Today’s Supreme Court professes a commitment to originalism—the idea that the Constitution’s meaning is fixed at ratification and binds judges today. But in interpreting the Constitution, the Court often looks to the post-ratification practices of other actors: Presidents, Congresses, or states. The Court has held, for example, that certain practices of the political branches must be constitutional because they represent longstanding traditions—or that certain rights are (or aren’t) protected by the Constitution because they have (or haven’t) traditionally enjoyed protection under state law. This tradition-based method of interpretation has driven many recent high-profile cases, on guns, abortion, religion, speech, and more. But it turns out to be hard to square with originalism. And it has surprising logical implications that may give an originalist Court pause, and its critics fodder.
Sherif Girgis joined Notre Dame Law School in 2021. His work in constitutional theory and legal philosophy has appeared in the New York University Law Review, the Virginia Law Review, the University of Pennsylvania Law Review, the Yale Law Journal, the American Journal of Jurisprudence, the Cambridge Companion to Philosophy of Law, The Wall Street Journal, and The New York Times. He coauthored What Is Marriage?, cited in a Supreme Court dissent, and Debating Religious Liberty and Discrimination, released by Oxford University Press.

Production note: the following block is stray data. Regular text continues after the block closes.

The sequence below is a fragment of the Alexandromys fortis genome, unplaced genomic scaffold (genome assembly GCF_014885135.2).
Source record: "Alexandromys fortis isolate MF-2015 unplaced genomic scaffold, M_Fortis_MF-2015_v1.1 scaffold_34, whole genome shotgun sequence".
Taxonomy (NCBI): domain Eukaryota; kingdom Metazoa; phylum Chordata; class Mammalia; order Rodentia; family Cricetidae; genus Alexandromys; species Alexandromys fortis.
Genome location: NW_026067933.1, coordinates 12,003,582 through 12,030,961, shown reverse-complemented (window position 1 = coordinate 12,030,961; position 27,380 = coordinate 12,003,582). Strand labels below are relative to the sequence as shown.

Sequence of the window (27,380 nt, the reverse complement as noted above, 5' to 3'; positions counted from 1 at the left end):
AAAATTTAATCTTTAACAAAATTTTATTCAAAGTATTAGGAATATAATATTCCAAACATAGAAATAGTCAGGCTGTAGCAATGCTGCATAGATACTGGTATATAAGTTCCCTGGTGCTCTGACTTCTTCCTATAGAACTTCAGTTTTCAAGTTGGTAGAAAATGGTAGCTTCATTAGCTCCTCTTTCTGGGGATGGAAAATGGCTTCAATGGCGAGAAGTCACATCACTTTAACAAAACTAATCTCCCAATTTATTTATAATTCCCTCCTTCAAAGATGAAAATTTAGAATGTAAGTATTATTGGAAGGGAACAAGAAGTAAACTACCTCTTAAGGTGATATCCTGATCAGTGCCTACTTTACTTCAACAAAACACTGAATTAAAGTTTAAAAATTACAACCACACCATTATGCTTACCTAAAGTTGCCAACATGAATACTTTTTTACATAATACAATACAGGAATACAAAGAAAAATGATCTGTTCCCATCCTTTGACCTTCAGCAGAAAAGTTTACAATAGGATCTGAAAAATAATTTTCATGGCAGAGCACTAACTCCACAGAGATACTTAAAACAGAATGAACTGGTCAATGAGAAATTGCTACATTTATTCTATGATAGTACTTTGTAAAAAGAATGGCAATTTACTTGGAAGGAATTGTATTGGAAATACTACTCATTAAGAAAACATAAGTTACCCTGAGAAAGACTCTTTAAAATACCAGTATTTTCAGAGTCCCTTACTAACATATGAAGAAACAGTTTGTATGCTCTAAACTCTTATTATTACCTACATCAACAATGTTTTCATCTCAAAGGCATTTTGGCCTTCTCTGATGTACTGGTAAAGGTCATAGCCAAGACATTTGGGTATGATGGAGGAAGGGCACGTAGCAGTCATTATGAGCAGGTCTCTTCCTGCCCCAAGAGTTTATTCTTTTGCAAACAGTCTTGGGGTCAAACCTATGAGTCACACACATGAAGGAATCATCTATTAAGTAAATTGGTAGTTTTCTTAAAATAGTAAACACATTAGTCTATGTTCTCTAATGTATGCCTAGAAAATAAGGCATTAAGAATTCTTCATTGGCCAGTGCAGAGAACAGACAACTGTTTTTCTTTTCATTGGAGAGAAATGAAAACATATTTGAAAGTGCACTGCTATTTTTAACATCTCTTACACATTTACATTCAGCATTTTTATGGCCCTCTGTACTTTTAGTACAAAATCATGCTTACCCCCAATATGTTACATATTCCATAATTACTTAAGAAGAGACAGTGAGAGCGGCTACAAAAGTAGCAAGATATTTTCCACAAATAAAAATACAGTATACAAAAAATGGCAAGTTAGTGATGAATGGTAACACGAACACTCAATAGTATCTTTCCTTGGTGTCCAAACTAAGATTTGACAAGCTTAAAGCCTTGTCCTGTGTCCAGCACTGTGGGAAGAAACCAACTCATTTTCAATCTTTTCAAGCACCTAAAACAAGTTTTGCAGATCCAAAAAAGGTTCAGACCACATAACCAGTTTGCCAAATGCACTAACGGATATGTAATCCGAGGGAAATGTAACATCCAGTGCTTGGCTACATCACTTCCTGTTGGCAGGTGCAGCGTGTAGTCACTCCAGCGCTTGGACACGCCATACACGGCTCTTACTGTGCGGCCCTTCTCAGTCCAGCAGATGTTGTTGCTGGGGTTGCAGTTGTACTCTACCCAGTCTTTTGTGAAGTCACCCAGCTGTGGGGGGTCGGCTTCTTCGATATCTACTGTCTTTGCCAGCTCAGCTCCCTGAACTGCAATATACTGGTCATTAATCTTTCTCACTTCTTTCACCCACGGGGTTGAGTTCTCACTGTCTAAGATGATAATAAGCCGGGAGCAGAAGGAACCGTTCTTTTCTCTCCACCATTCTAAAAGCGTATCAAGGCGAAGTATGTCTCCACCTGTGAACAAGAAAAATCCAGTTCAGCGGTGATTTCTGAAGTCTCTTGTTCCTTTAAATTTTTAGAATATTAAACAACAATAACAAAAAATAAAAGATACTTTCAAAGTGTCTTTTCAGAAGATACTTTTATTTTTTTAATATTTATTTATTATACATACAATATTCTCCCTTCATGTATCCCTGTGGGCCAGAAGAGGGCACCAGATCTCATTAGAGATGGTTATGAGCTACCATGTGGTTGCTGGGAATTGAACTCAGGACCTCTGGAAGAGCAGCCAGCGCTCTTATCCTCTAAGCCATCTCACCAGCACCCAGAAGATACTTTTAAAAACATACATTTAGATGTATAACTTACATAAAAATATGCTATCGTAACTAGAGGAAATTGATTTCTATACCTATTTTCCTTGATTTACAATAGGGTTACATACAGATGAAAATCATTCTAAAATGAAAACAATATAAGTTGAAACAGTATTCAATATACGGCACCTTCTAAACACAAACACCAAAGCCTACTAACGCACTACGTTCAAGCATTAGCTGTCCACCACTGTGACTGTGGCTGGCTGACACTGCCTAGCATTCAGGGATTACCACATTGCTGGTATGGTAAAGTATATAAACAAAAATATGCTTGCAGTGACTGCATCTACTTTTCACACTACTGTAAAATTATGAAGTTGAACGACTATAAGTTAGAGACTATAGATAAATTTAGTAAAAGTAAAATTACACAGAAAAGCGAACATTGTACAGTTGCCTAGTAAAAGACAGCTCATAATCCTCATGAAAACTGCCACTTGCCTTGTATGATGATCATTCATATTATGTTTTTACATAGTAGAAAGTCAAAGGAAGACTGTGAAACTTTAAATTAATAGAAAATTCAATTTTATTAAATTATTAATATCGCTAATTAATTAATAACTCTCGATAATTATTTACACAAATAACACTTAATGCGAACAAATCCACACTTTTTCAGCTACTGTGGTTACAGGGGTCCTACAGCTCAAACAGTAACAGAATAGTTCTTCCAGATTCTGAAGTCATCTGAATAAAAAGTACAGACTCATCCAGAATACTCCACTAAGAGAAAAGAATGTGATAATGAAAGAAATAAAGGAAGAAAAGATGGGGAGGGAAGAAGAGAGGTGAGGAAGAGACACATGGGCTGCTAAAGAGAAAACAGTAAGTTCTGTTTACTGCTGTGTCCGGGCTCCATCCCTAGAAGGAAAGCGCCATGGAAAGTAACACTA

Now completing his Ph.D. in philosophy at Princeton, Girgis earned his J.D. at Yale Law School and clerked for Justice Samuel Alito. Girgis earned a master’s degree (B.Phil.) from the University of Oxford as a Rhodes Scholar and a bachelor’s from Princeton, Phi Beta Kappa and summa cum laude.
This event is supported by the Bouton Law Lecture Fund.
- Co-sponsored by the Jack Miller Center
- Co-sponsored by the University Center for Human Values